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School Officials Are Throwing Out Every World Map For One Controversial Purpose


Maps have been an essential part of our lives for centuries. The first map that we had was in the stars. The diagrams of the constellations helped us to track the passage of the seasons. Ancient civilizations began using mapping techniques to identify cities and plots of land. This was essential in preventing ownership disputes. One of the oldest maps in existence is a stone table that shows a plot of land in the Babylonian city of Nippur.

The Age of Exploration

During the age of exploration, maps were relied upon to navigate oceans and continents. The discoveries that were made along way helped to develop the maps that we have today and also developed cartography as a science. At this point, the interest in map-making had grown exponentially. There were many perspectives regarding what the layout of the Earth looked like, but nobody could be sure whose version was accurate.

Gerardus Mercator

Gerardus Mercator was a cartographer with a lifetime of mapping experience. In 1569, he was sure that his map was the closest thing to what the world really looked like. His map was called the Mercator projection, and it maintained a constant width by drawing vertical meridians and horizontal parallels. It was essential in helping sailors and improved the way that they circumnavigated the oceans. At first, the adoption of the Mercator was slow; however, by the end of the 17th century, it was the most widely used map in the world. Because exploration was flourishing, cartographers were sure that they finally had a grasp of what the world really looked like.

The Mercator Map Today

Over time, Mercator’s map was adopted as the official map of the world. In school, teachers use pull-down maps of the world for their students to see, and it is Mercator’s version. It is printed on pamphlets, on globes, and even the maps used by the GPS navigation system are Mercator projections. Unfortunately, the Mercator projection is wrong. For centuries, this has been our view of the world, and it has been a lie. People are so sure that this map is inaccurate that people are ignoring it. School officials are throwing out every world map for one controversial purpose.


The reason that the map is considered to be wrong is that it lays out our three-dimensional world into a two-dimensional rectangle, which significantly distorts the size of the continents. This is especially true with the landmasses that further from the equator like Greenland.

What Is Wrong With Greenland?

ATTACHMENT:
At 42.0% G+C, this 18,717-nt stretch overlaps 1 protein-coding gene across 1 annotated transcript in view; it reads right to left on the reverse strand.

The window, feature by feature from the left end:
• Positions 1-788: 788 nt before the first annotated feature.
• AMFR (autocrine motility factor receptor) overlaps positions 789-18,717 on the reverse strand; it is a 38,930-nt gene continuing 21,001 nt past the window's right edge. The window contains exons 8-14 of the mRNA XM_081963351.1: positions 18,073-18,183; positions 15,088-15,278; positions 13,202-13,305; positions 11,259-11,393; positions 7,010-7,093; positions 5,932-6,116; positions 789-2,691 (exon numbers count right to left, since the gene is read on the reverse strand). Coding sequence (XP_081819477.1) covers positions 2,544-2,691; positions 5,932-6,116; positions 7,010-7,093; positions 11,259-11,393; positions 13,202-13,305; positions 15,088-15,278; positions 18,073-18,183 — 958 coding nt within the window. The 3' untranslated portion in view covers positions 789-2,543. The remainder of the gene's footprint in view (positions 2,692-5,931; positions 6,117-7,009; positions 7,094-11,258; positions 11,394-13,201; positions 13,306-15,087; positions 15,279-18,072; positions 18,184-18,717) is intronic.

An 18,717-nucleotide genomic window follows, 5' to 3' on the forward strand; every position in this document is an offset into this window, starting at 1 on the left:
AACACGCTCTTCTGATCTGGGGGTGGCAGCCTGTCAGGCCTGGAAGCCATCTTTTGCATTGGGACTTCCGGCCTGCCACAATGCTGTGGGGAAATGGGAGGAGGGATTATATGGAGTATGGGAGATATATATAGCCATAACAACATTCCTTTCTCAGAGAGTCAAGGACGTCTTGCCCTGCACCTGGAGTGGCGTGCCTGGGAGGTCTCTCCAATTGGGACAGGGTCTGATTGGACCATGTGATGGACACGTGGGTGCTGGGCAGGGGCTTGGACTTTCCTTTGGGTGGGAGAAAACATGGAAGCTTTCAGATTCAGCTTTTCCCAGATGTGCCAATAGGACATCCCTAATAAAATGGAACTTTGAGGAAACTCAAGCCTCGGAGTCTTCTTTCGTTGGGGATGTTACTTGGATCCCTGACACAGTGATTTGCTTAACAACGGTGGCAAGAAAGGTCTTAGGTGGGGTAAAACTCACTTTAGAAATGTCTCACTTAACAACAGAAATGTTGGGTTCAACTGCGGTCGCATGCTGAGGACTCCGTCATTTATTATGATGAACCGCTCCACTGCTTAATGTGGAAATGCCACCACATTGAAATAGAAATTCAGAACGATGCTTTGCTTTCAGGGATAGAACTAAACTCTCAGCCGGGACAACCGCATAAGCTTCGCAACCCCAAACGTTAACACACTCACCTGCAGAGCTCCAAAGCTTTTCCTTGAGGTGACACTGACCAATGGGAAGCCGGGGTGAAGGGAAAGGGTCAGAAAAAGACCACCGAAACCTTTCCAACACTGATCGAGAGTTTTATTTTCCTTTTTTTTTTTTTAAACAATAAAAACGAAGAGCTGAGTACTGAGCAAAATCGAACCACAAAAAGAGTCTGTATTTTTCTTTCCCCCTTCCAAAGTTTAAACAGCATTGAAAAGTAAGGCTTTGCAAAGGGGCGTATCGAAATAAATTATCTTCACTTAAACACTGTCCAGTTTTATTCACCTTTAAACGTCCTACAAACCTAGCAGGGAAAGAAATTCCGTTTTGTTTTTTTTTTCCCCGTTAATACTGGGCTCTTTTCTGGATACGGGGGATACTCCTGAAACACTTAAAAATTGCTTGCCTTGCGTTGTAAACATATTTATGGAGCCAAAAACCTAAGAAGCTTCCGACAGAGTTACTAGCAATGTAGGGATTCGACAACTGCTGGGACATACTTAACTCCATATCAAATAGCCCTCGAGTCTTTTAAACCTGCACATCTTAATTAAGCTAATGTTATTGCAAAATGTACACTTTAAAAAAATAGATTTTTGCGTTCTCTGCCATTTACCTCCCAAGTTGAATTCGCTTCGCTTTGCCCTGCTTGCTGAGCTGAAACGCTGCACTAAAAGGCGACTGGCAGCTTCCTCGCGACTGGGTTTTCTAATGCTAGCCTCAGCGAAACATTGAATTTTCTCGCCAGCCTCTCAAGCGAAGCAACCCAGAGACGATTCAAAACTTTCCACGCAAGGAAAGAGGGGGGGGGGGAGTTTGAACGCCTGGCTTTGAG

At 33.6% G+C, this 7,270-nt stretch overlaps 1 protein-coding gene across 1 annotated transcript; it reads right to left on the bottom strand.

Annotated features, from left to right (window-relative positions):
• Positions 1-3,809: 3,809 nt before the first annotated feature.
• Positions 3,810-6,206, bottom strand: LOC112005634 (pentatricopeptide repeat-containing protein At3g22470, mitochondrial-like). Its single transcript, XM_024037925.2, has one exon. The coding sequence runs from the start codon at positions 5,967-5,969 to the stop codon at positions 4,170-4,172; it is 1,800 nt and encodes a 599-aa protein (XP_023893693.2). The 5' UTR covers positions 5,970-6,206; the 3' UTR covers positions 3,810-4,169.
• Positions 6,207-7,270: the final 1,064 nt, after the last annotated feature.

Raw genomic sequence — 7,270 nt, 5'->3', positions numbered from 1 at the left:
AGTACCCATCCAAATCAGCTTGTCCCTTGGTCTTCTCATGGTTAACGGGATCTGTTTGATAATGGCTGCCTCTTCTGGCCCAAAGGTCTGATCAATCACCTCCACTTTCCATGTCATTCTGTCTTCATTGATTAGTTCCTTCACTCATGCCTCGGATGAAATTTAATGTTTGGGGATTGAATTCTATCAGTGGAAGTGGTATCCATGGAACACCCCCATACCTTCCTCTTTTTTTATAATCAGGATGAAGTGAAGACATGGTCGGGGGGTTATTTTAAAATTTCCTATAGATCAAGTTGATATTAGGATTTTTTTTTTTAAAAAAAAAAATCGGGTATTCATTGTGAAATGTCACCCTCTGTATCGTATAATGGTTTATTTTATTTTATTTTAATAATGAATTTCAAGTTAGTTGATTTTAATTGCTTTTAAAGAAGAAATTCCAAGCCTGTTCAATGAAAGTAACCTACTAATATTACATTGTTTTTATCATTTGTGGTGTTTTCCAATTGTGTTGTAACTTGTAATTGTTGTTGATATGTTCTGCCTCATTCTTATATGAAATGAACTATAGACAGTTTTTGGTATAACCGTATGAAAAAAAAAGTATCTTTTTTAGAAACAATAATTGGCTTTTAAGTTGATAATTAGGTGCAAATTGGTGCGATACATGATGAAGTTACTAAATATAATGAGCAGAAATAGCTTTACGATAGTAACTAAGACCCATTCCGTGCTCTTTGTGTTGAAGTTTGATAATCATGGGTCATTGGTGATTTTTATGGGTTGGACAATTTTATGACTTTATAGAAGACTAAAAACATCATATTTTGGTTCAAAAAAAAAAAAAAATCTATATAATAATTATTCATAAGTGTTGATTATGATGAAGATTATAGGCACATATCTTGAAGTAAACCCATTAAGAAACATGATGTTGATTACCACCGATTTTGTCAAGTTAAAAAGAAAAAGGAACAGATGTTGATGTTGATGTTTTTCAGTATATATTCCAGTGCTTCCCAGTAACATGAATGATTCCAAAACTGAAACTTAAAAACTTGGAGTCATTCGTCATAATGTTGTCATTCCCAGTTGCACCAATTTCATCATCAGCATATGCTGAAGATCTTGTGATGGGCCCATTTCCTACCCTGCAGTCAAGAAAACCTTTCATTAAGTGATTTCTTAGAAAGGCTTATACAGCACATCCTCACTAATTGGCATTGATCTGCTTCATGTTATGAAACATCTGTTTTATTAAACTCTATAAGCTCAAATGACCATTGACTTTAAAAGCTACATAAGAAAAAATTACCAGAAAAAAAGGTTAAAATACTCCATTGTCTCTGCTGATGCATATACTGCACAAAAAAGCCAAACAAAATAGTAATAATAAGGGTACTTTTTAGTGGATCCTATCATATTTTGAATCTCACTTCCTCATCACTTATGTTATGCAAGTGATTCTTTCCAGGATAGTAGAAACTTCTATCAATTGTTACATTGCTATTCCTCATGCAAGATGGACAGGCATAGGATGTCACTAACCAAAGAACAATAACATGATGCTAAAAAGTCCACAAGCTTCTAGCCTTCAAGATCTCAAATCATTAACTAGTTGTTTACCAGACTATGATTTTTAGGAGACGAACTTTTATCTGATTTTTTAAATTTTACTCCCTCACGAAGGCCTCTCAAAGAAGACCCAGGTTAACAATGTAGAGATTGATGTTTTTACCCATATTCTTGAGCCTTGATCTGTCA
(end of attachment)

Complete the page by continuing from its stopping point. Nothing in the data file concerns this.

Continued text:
According to Mercator’s map, Greenland is as big as Africa, almost making Greenland its own continent. However, Greenland may be the world’s largest island; it is only 1/14th the size of Africa. It is even smaller than the Democratic Republic of the Congo. The fact that Greenland is the same size as Africa on a map is misleading.


Austria has the opposite problem. It appears smaller than the United States and most European countries on a map. In reality, Australia dwarfs the United States and almost every country in Europe. Many people believe that these inaccuracies were simply a miscalculation; however, some believe that Mercator’s distortions were intentional.

Size Equaled Power

During the early times of mapmaking, colonialism had a significant influence. Back then, size equaled power. Because of this, European mapmakers distorted the projections to make dominant countries look larger, and colonial territories like India and Africa look much smaller. Africa had a colonial history, and it appears smaller than most places on the map. In reality, you can fit China, Japan, the United States, and most of Europe within Africa’s borders. This is a pretty big mistake to make, which is why many believe that Mercator did this intentionally.

Gall-Peterson Projection

As more and more people took notice of the Mercator map’s shortcomings, efforts have been made to create something more accurate. Most schools in Boston have tossed out their old maps in favor of the Gall-Peterson projection. It was created by James Gall, and it shows the sizes of the landmasses relative to each other. The map may look a bit odd, but it gives a more accurate idea of how large the continents really are.

Phasing Out

Since the Gall-Peterson projection has been introduced, Mercator’s map has been phased out. Teachers want to show their students the continents and their correct sizes, rather than using Mercator’s version, where he wanted people to believe that certain areas were larger for power and wealth. Since colonialism no longer exists, and size does not equal strength, there is no reason to falsify the sizes of the continents. Teachers want their students to understand what the world really looks like as opposed to what Mercator wanted people to think the world looked like.

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